Here is the story that pertains to the question above.
Nov. 4 This morning I began to order my times of work, of going out with my gun, time of sleep, and time of diversion; (for example), every morning I walked out with my gun for two or three hours, if it did not rain; then employed myself to work till about eleven o'clock; then ate what I had to live on; and from twelve to two I lay down to sleep, the weather being excessive hot; and then, in the evening, to work again. The working part of this day and the next was wholly employed in making my table, for I was yet but a very sorry workman: thought time and necessity made me a complete natural mechanic soon after, as I believe they would any one else......
Nov. 17...Three things I wanted exceedingly...a pickaxe, a shovel, and a wheelbarrow, or basket; so I desisted from my work, and began to consider how to supply that want, and me some tools. As for a pickaxe, I made use of the iron crows, which were proper enough, thought heavy; but the next thing was a shovel or spade; this was so absolutely necessary, that, indeed, I could do nothing effectually without it; but what kind of one to make I knew not.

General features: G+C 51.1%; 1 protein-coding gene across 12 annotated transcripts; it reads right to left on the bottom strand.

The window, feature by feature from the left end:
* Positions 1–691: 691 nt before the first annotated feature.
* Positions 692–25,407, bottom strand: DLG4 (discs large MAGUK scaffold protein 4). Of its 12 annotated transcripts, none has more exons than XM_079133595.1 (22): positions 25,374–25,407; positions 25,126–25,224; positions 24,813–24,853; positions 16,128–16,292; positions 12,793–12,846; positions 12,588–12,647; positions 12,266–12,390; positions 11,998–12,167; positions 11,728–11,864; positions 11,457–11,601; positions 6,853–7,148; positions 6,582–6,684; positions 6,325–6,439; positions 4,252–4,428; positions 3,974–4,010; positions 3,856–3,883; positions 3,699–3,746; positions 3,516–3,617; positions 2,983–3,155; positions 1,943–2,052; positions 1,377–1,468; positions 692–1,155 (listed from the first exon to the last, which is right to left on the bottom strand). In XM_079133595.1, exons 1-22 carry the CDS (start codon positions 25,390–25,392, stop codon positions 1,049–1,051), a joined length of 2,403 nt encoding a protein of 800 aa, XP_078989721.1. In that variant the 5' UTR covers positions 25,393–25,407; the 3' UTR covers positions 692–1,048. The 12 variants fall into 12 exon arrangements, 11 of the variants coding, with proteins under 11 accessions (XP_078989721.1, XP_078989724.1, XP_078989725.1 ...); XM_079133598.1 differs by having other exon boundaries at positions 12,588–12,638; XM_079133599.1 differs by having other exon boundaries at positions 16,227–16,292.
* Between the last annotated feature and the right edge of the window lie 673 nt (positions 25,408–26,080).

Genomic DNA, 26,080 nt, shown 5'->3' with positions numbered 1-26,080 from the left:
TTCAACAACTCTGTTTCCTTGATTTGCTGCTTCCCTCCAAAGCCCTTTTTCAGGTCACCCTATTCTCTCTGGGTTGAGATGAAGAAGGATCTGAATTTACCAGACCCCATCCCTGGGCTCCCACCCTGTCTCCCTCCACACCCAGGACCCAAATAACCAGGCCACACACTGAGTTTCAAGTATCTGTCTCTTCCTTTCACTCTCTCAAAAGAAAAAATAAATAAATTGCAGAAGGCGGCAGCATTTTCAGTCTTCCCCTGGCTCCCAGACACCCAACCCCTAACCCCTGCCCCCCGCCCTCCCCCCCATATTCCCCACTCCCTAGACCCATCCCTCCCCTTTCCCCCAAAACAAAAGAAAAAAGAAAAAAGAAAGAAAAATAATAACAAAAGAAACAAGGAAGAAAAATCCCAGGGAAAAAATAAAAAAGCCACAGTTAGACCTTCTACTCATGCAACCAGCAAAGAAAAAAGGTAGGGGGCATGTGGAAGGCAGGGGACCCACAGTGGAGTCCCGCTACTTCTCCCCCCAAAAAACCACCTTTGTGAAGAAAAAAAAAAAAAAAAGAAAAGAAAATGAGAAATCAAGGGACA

Nov 18...The next day, in searching the woods, I found a tree of that wood, or like it, which, in the Brazils, they call the iron tree, from its exceeding hardness: of this, with great labour, and almost spoiling my axe, I cut a piece;
and brought it home, too with difficulty enough, for it was exceeding heavy. The excessive hardness of the wood, and my having no other way, made me a long while upon this machine: for I worked it effectually, by little and little, into the form of a shovel or spade; the handle exactly shaped like ours in England, only that the broad part having no iron shod upon it at bottom, it would not last me so long: however, it served well enough for the uses which I had occasion to put it to; but never was a shovel, I believe, made after that fashion, or so long in making.